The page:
You may remember that the New Hampshire Fish and Game Commission (‘the Commission’) made a decision, in a close vote, to make it legal to hunt and trap bobcats in the state despite overwhelming opposition from the public.
The Commission’s decision has been reviewed, in the usual way, by the Joint Legislative Committee on Administrative Rules which decided, following a heated public hearing, to block the proposal. They have referred the matter back to the lawmakers of New Hampshire and the Commission.
I presume that they have made recommendations for the state legislature and the Commission to reconsider the matter. Apparently they appear to have said that trapping bobcats could result in the trapping of federally protected Canada lynx. In addition, the hunting of bobcats in New Hampshire could harm the finances of the Fish and Game Commission.
There appears to be no reference to the moral aspect of killing a wild cat species in the state when its population in that state is quite small. In fact there appears to be no reference to the killing of bobcats for the sheer pleasure of it and whether that is immoral and inhumane (it obviously is). These are the sort of matters which concern the majority of citizens of the state. The role of the Commission is conservation not to support killing animals for fun.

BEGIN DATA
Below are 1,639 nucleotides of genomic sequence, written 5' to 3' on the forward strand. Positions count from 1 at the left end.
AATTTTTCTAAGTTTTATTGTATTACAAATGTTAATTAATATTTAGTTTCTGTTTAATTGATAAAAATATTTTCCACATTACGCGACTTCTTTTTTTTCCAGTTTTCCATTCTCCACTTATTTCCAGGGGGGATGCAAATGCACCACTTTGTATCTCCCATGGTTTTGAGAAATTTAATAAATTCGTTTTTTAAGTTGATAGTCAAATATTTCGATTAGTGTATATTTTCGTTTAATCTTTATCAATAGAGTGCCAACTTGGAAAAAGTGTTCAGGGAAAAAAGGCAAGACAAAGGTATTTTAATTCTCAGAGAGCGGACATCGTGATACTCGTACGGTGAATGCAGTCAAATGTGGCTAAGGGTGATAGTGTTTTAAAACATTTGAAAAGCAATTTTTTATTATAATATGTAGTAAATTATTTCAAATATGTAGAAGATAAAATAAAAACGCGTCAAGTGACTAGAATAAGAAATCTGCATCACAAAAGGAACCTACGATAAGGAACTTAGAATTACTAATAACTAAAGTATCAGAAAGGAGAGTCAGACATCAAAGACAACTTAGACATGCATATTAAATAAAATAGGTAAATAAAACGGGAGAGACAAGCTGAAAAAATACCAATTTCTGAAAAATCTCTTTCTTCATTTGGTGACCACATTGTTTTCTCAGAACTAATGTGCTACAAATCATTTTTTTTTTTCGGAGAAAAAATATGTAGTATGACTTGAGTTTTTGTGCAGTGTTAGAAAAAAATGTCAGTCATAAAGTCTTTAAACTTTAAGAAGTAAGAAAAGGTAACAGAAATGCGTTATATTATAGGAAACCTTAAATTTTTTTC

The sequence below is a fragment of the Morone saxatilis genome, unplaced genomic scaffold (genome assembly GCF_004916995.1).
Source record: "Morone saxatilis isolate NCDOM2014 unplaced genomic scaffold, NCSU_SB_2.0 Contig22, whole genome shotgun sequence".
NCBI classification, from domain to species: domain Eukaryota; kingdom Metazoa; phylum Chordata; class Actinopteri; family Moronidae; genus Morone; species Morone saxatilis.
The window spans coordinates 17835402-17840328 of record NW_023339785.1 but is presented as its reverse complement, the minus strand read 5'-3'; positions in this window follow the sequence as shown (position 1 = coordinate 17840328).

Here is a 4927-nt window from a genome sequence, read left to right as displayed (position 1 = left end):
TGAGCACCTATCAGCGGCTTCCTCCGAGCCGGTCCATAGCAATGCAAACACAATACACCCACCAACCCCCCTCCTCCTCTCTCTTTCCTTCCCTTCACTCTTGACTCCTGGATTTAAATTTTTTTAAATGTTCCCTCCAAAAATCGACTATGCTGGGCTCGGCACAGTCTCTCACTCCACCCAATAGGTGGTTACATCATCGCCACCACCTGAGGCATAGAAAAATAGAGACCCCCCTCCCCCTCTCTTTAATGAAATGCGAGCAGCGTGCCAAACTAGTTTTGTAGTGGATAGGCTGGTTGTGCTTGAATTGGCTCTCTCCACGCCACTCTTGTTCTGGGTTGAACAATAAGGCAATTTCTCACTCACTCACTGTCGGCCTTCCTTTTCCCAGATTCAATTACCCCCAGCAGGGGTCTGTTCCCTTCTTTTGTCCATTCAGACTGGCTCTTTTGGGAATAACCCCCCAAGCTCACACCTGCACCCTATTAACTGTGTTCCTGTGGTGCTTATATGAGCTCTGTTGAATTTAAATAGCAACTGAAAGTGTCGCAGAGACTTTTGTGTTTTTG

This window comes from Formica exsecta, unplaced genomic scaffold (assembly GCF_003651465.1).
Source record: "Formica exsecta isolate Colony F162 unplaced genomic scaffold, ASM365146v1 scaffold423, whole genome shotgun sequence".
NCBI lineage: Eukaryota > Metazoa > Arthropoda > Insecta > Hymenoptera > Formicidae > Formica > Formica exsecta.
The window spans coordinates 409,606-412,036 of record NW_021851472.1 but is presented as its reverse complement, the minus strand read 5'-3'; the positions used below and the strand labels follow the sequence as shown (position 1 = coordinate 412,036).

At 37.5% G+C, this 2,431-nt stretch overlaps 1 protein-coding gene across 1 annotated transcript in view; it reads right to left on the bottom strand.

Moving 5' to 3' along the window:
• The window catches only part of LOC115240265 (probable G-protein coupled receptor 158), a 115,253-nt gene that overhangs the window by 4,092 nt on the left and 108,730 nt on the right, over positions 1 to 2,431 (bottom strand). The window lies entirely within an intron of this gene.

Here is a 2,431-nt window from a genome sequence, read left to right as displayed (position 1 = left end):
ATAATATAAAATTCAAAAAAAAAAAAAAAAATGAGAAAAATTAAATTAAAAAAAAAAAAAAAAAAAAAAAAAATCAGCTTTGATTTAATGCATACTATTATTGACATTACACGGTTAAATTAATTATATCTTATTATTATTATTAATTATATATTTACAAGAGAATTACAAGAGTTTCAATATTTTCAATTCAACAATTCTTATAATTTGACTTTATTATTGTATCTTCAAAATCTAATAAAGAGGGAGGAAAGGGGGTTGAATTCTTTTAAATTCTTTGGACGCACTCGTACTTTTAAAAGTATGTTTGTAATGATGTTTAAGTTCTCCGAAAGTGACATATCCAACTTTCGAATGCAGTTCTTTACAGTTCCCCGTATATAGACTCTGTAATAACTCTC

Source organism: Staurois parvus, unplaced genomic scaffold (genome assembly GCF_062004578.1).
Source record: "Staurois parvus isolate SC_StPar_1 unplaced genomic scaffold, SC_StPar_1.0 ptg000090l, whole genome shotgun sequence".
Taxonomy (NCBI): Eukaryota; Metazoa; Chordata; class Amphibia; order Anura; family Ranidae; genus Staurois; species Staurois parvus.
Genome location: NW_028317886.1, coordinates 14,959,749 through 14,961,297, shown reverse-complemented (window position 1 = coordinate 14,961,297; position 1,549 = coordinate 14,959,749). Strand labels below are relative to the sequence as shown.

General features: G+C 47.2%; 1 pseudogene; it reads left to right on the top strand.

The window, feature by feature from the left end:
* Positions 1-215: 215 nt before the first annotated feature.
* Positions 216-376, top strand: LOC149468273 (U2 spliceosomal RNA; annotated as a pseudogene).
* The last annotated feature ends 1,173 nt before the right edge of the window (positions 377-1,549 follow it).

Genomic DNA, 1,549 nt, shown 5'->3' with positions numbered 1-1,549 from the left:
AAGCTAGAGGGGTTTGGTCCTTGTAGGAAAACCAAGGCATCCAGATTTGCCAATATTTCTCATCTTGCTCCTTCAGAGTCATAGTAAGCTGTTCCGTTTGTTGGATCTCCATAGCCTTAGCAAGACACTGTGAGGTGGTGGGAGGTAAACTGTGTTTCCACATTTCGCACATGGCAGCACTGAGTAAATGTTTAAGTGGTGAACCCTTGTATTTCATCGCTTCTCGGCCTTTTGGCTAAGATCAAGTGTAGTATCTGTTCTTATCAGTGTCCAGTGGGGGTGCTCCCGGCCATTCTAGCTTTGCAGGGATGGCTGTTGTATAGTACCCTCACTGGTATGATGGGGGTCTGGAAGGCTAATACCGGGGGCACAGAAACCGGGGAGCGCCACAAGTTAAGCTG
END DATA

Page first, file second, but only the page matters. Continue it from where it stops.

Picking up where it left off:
In the public hearing before the review of the Commission’s decision by the Joint Legislative Committee two dozen people testified and most of them were against the hunting of the Bobcat. This does not surprise me.
The law-making process is quite complicated but as you can see decisions made by governmental agencies such as the Commission are reviewed by a cross-party committee (i.e. this is a bipartisan committee). This ensures that the review is balanced and not biased politically. In addition the review provides a check on any poor decision-making by a government agency.
As I understand it, there is no doubt in the minds of the majority of New Hampshire’s citizens that the decision to restart hunting and trapping of the bobcat in the state after more than a quarter-century is a poor one. The blocking of the decision does not mean that it will be blocked permanently, as I understand the law-making process. It does mean that it will be reviewed and I hope that the review brings a fresh decision that the hunting and trapping of this precious wild cat species will not be recommenced.
It would seem to me that public pressure on the ground and through petitions and websites like this one have coloured the thinking of the lawmakers (legislature) of New Hampshire and I am cautiously confident that, at the end of the day, the bobcat will not be hunted and trapped. Let’s see if I’m correct.
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